Do saints ever get angry? Anger is certainly not an emotion that one would immediately associate with saints. Instead, they tend to be thought of in the image of St. Francis, surrounded by his birds and animals, or remembered through their performance of healing miracles, enacted for those seeking divine intercession.
When the question of saintly anger arose recently on social media, the medieval hive mind was asked for examples. Two examples immediately sprang to mind, the first from the Liber Miraculorum Sancte Fidis (or The Book of Sainte Foy’s Miracles) and the second, taken from the Liber Eliensis. These are just two that I have encountered over the course of my studies but they serve to illustrate a point: saints most certainly do get angry.
The first two books of the Liber Miraculorum Sancte Fidis were written in the early part of the eleventh century by Bernard of Angers (rather appropriately). Throughout, Sancte Foy appears as decidedly gold-grabbing; demanding jewellery and other adornments from devotees who face miraculous consequences until they relent.
In one particular account, a man found gold which had been left over from the smelting process in the smithy which had produced the saint’s golden altar front. He had thought to keep the gold for himself, but Sancte Foy had other ideas. The Liber Miraculorum recounts that: “It seemed to him that Sainte Foy appeared to him in a vision … She rather severely demanded the gold that Gerbert had hidden away; then she seemed to leave as if she were angry.
On the next night she seemed to appear again in the same terrifying way, and to leave as threateningly as before”. When Gerbert still refused to give up his gold, Sancte Foy appeared to him a third time, saying “Tell me, you worst of criminals, why haven’t you returned my gold to me when I’ve demanded it back so many times?” She threatened the suffering Gerbert with a hazel wand and he was terrified to the point that he finally gave up his gold “… back to God and Sainte Foy”.
The second example which sprang to mind is a particularly memorable episode from the Liber Eliensis, written at the end of the twelfth century as a historical record of the community of Ely and its female saints.
In the years following the Norman conquest, the community, its people and its saint, Æthelthryth, are said to have been greatly oppressed by a certain Gervase. The people of Ely are described as chanting psalms before Æthelthryth’s tomb, hoping for divine mercy.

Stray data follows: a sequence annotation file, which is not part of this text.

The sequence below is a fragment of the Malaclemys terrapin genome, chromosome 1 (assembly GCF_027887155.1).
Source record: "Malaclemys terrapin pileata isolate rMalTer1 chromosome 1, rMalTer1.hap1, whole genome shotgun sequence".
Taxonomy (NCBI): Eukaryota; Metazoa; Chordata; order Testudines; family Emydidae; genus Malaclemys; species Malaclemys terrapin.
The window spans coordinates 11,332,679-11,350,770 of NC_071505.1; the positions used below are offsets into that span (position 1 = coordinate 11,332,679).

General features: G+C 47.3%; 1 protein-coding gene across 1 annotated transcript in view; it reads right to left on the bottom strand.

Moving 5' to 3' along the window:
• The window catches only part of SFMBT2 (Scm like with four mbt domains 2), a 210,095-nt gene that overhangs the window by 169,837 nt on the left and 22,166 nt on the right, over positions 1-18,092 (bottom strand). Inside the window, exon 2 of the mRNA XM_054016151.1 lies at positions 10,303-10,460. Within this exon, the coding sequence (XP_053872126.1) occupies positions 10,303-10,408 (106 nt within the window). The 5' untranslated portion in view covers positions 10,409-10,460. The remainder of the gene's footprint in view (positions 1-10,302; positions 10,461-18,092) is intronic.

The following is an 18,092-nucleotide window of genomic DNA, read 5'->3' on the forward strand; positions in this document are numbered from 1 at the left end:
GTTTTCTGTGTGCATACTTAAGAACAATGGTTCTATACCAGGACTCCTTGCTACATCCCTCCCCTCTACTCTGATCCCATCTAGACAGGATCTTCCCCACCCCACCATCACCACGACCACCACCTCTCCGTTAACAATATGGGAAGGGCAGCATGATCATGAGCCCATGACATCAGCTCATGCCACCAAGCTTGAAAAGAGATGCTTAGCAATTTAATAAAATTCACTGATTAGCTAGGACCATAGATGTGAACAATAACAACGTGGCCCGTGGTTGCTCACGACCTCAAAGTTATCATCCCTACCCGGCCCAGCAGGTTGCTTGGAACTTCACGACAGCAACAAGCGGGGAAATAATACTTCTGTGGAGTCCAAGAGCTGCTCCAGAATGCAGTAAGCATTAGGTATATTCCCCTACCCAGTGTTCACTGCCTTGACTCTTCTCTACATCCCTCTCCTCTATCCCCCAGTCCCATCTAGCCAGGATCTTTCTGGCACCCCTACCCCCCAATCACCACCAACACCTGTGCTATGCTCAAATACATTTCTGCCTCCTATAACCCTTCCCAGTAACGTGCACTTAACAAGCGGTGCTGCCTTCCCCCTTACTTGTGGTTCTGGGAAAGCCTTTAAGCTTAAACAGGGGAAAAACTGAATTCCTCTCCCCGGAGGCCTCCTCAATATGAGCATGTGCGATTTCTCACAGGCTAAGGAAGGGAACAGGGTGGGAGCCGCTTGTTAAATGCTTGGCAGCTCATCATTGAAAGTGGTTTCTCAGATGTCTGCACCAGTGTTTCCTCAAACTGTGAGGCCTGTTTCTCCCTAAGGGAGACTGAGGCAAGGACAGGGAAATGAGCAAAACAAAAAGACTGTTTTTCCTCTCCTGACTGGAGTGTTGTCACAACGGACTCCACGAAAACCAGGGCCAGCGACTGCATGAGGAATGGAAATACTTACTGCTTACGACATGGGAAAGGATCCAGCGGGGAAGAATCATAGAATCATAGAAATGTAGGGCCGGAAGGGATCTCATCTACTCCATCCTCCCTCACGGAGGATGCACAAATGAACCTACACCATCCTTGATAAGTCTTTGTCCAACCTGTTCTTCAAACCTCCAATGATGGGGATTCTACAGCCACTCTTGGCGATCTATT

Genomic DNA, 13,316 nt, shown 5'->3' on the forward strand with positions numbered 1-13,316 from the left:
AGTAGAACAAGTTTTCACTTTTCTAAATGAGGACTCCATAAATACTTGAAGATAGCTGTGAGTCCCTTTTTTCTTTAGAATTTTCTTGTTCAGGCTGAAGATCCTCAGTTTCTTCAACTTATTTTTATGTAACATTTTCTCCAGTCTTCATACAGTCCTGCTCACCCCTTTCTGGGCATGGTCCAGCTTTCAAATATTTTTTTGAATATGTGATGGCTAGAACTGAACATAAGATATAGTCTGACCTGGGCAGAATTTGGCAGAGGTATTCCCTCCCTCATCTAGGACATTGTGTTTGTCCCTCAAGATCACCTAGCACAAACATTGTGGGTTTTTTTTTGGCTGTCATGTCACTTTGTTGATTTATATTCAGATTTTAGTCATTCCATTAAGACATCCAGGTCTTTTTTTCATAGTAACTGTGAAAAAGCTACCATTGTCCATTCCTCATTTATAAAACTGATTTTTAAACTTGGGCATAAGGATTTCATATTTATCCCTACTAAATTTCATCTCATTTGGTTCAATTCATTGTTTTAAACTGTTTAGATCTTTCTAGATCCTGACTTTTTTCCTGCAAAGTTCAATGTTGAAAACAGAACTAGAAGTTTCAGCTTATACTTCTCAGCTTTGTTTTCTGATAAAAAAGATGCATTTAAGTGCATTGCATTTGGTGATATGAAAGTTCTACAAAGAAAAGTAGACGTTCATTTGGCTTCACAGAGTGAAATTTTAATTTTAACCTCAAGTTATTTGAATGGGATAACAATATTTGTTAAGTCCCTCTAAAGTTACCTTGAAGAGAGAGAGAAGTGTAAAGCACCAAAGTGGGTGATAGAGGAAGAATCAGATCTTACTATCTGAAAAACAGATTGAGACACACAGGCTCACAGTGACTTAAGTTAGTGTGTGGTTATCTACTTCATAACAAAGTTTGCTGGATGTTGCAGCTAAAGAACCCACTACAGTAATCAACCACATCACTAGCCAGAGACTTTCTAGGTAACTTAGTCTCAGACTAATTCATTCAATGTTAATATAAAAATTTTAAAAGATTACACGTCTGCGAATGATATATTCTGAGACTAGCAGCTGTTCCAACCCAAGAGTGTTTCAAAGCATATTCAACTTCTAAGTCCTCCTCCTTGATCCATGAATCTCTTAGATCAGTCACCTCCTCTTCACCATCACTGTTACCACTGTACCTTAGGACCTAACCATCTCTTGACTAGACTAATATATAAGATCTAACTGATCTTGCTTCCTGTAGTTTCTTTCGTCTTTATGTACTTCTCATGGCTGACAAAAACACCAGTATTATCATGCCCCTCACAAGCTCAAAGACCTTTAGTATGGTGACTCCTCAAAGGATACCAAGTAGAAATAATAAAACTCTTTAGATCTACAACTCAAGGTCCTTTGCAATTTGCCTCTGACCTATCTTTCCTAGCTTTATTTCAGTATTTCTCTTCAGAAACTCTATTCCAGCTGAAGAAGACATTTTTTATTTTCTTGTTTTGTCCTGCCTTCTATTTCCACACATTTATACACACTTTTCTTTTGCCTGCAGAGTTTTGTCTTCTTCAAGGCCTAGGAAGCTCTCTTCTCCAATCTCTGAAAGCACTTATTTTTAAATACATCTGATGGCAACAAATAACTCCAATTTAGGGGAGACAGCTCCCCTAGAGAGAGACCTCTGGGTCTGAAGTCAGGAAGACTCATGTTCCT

They were not disappointed: “St Æthelthryth appeared in the form of an abbess with a pastoral staff, along with her two sisters, and stood before him, just like an angry woman, and reviled him in a terrifying manner … She lifted the staff which she was carrying and implanted its point heavily in the region of his heart, as if to pierce him through. Then her sisters St. Wihtburh and St. Seaxburh [who had come along with her] wounded him with the hard points of their staves.”
The fact that these two examples have stuck in my head over the years may suggest that such anger was out of the ordinary. This is not the case, however, as there are numerous examples of vengeance miracles, throughout Late Antique and Medieval hagiography, many featuring the saints in similarly active roles. Nor is saintly anger a specifically female phenomenon. As one of my colleagues pointed out, Wulfstan of Winchester was known for having a fiery temper. What these examples have in common, however, is that the anger is in response to a threat to the saint’s community, integrity, or possessions. Anger is perfectly saintly behaviour, therefore, as long as it is righteous anger.
‘The Book of Sainte Foy’s Miracles’, in The Book of Sainte Foy, trans, Pamela Sheingorn (Philadelphia, 1995), I.25, pp. 92-3.
Liber Eliensis: A History of the Isle of Ely from the Seventh Century to the Twelfth. Compiled by a Monk of Ely in the Twelfth Century, trans, Janet Fairweather (Woodbridge, 2005), II.32, pp. 251-3.